I love the software that is available to photographers in these digital times – and I’m quite happy to make use of it. Indeed, I make use of plenty of software programs including Lightroom 6, Photoshop Elements 14, Affinity Photo, The Nik Collection (largely because it’s free) and Topaz Studio with various ‘pro’ adjustments which is my go-to package for floral work. That makes it sound as though I love editing – which would be a little untrue. I like creating but I don’t like sitting in front of a computer for too long. I like being out and about with a camera.
In this day and age I think some editing is a necessary evil since I shoot exclusively in raw format so some ‘developing’ tweaks are needed. Maybe that is to make the colours more or less punchy, or to convert to mono. That said, I’m always on the lookout for ways to get the effect I want in-camera so the editing time is vastly reduced, or even redundant.
I like to shoot florals – as you may have noticed – and I’m usually looking for the romance of the bloom and so hazy, dreamy and soft are all applicable here. So what can I do to soften off that sharpness that the newer digital cameras offer? Well, one technique I make use of is ‘shooting through’ – a technique recommended by Kathleen Clemons amongst others. It is simply a case of lurking in the undergrowth with a longer lens. In the case of the bird of paradise bloom below, I used a 105mm lens and a shallow DOF and peered through some nearby foliage. You are looking or something that offers a peep hole through to the subject and is very close to the front of your lens. That closeness renders the nearby foliage as a soft blur but allows you to focus sharply on your subject. The result, if it works, is a hazy colour wash in front of the plant giving a far more painterly, dreamy look. The example below shows one shot taken through nearby foliage, and one taken with a clear path between my camera and the bloom.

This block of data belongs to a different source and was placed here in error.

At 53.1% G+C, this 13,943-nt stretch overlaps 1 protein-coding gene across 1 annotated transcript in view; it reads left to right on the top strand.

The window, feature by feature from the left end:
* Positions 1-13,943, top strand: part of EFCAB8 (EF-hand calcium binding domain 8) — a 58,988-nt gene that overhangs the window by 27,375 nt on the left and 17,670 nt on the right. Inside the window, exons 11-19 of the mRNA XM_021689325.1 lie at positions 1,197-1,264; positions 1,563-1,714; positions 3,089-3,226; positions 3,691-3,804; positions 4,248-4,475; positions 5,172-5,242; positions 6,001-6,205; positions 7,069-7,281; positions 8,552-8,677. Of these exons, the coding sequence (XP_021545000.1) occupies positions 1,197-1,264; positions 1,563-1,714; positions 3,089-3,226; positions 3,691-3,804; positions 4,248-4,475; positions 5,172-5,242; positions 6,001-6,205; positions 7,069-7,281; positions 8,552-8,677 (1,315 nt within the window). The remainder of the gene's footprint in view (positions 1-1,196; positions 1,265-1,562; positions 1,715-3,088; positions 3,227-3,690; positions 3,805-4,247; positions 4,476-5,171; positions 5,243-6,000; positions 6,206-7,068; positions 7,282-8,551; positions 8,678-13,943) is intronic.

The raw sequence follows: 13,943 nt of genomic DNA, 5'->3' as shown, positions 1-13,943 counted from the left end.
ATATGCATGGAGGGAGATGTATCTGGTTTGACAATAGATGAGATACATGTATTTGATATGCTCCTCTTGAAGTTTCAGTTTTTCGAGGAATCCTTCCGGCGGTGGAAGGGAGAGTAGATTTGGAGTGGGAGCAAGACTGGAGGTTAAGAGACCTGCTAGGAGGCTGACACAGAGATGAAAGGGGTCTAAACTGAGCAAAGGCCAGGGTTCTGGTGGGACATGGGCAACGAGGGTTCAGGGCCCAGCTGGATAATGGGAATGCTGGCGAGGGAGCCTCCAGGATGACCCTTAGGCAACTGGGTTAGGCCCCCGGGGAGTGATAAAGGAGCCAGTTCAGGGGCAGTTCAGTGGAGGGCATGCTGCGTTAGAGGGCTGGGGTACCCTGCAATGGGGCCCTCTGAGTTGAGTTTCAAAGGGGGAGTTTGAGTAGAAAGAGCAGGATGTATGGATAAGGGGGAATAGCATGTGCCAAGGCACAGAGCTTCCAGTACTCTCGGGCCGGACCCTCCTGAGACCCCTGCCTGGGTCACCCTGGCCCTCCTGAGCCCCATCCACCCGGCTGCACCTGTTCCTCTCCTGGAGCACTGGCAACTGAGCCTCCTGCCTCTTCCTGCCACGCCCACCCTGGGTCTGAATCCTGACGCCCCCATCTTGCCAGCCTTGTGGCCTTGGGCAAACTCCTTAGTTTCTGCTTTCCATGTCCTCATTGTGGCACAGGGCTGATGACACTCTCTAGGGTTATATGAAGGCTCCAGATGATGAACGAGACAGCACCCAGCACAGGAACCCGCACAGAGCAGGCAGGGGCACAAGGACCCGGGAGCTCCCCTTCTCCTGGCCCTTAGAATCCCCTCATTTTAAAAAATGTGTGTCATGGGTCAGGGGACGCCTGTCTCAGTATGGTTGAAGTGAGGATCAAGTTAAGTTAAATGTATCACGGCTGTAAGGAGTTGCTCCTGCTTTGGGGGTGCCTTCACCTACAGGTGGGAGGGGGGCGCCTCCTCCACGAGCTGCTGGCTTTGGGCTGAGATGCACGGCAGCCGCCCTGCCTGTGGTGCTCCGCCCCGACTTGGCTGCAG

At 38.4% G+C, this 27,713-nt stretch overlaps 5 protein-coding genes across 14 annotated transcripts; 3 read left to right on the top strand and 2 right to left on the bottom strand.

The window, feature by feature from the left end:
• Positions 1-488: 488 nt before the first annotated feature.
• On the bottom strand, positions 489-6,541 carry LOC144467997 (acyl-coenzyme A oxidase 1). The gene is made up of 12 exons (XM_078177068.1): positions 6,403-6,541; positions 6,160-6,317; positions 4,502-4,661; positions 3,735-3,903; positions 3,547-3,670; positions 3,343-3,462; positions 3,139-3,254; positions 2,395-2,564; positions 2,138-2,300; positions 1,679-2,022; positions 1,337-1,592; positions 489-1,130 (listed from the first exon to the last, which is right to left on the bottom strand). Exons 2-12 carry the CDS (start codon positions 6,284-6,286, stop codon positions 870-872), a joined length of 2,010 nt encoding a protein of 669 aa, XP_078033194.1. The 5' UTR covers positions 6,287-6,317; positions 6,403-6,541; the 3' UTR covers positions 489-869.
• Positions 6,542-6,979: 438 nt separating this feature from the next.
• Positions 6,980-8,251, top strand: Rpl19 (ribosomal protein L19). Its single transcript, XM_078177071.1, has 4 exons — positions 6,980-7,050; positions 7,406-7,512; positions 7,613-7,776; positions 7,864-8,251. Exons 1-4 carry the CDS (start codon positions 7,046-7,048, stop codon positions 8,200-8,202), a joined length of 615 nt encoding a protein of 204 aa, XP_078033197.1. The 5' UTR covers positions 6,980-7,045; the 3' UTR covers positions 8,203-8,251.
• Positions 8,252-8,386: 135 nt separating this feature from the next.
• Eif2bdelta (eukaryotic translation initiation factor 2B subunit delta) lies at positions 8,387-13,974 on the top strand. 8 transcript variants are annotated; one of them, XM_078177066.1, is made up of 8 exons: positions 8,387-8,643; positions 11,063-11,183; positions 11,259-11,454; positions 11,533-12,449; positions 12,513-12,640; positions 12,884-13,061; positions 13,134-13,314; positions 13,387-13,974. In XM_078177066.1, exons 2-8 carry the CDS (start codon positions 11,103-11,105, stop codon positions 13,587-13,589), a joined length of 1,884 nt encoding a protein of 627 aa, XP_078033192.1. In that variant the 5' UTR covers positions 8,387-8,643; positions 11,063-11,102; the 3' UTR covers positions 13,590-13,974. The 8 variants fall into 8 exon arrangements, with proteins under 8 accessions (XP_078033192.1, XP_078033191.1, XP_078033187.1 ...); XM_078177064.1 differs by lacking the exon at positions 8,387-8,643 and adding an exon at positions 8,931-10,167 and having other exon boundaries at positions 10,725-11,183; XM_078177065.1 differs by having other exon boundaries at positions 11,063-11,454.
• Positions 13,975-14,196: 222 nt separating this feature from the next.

I should also note that both pictures below are as they came out of the camera and in the case of the hazy version, I won’t do anything further with it. I managed to get it just how I wanted in-camera without any real effort. Anything that gives results in return for minimal effort will always get my vote. It leaves more time to go out and make more pictures.
By the way, if you’re feeing creative, Kathleen Clemons also recommends using synthetic materials such as tulle. Just tie a strip of the stuff around your lens, tease a little of the fabric over the edges of your lens hood and position the subject in a clear hole that you’ve left. You can carry strips of all colours with you and have any colour of wash you like.
Of course, my partner will still take one look at say, ‘it’s all blurred’ – but I’m a tolerant woman!
Author: Sue Woollard – Capers with a Camera